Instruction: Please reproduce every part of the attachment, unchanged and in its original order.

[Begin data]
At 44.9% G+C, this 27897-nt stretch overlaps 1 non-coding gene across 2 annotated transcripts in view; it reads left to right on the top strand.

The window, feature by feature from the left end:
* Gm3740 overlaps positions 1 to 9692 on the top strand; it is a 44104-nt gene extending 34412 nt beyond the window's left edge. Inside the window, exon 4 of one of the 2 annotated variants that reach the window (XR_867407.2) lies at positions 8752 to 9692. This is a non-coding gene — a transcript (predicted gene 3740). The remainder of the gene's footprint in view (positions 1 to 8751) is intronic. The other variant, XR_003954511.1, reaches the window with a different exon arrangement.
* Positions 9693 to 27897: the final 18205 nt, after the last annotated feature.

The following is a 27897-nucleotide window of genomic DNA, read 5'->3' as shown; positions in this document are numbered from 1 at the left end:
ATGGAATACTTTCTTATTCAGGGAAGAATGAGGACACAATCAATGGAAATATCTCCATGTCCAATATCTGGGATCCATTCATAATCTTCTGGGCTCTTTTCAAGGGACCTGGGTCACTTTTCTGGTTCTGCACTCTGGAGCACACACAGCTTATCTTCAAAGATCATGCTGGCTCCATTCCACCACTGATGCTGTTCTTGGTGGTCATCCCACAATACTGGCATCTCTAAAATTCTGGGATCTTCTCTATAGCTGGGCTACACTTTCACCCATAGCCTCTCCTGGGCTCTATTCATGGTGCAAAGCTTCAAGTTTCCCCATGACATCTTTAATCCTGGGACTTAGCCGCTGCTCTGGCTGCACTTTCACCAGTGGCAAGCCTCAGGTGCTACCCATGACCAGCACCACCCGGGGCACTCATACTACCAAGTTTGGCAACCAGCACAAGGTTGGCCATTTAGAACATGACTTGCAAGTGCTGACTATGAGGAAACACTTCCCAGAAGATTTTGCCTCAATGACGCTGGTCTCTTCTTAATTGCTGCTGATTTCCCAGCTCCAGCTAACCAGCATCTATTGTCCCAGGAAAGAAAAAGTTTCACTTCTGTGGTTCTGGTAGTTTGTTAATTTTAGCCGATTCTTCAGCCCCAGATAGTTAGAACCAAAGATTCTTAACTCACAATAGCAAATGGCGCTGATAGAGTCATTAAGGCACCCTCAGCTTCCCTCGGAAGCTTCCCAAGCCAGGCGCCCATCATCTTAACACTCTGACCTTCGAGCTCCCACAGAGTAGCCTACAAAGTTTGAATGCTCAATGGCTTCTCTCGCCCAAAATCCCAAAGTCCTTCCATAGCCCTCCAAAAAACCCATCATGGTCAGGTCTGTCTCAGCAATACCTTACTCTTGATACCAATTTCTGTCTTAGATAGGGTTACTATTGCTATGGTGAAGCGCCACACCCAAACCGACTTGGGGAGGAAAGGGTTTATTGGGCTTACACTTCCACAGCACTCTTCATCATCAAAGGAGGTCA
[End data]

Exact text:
At 44.9% G+C, this 27897-nt stretch overlaps 1 non-coding gene across 2 annotated transcripts in view; it reads left to right on the top strand.

The window, feature by feature from the left end:
* Gm3740 overlaps positions 1 to 9692 on the top strand; it is a 44104-nt gene extending 34412 nt beyond the window's left edge. Inside the window, exon 4 of one of the 2 annotated variants that reach the window (XR_867407.2) lies at positions 8752 to 9692. This is a non-coding gene — a transcript (predicted gene 3740). The remainder of the gene's footprint in view (positions 1 to 8751) is intronic. The other variant, XR_003954511.1, reaches the window with a different exon arrangement.
* Positions 9693 to 27897: the final 18205 nt, after the last annotated feature.

The following is a 27897-nucleotide window of genomic DNA, read 5'->3' as shown; positions in this document are numbered from 1 at the left end:
ATGGAATACTTTCTTATTCAGGGAAGAATGAGGACACAATCAATGGAAATATCTCCATGTCCAATATCTGGGATCCATTCATAATCTTCTGGGCTCTTTTCAAGGGACCTGGGTCACTTTTCTGGTTCTGCACTCTGGAGCACACACAGCTTATCTTCAAAGATCATGCTGGCTCCATTCCACCACTGATGCTGTTCTTGGTGGTCATCCCACAATACTGGCATCTCTAAAATTCTGGGATCTTCTCTATAGCTGGGCTACACTTTCACCCATAGCCTCTCCTGGGCTCTATTCATGGTGCAAAGCTTCAAGTTTCCCCATGACATCTTTAATCCTGGGACTTAGCCGCTGCTCTGGCTGCACTTTCACCAGTGGCAAGCCTCAGGTGCTACCCATGACCAGCACCACCCGGGGCACTCATACTACCAAGTTTGGCAACCAGCACAAGGTTGGCCATTTAGAACATGACTTGCAAGTGCTGACTATGAGGAAACACTTCCCAGAAGATTTTGCCTCAATGACGCTGGTCTCTTCTTAATTGCTGCTGATTTCCCAGCTCCAGCTAACCAGCATCTATTGTCCCAGGAAAGAAAAAGTTTCACTTCTGTGGTTCTGGTAGTTTGTTAATTTTAGCCGATTCTTCAGCCCCAGATAGTTAGAACCAAAGATTCTTAACTCACAATAGCAAATGGCGCTGATAGAGTCATTAAGGCACCCTCAGCTTCCCTCGGAAGCTTCCCAAGCCAGGCGCCCATCATCTTAACACTCTGACCTTCGAGCTCCCACAGAGTAGCCTACAAAGTTTGAATGCTCAATGGCTTCTCTCGCCCAAAATCCCAAAGTCCTTCCATAGCCCTCCAAAAAACCCATCATGGTCAGGTCTGTCTCAGCAATACCTTACTCTTGATACCAATTTCTGTCTTAGATAGGGTTACTATTGCTATGGTGAAGCGCCACACCCAAACCGACTTGGGGAGGAAAGGGTTTATTGGGCTTACACTTCCACAGCACTCTTCATCATCAAAGGAGGTCA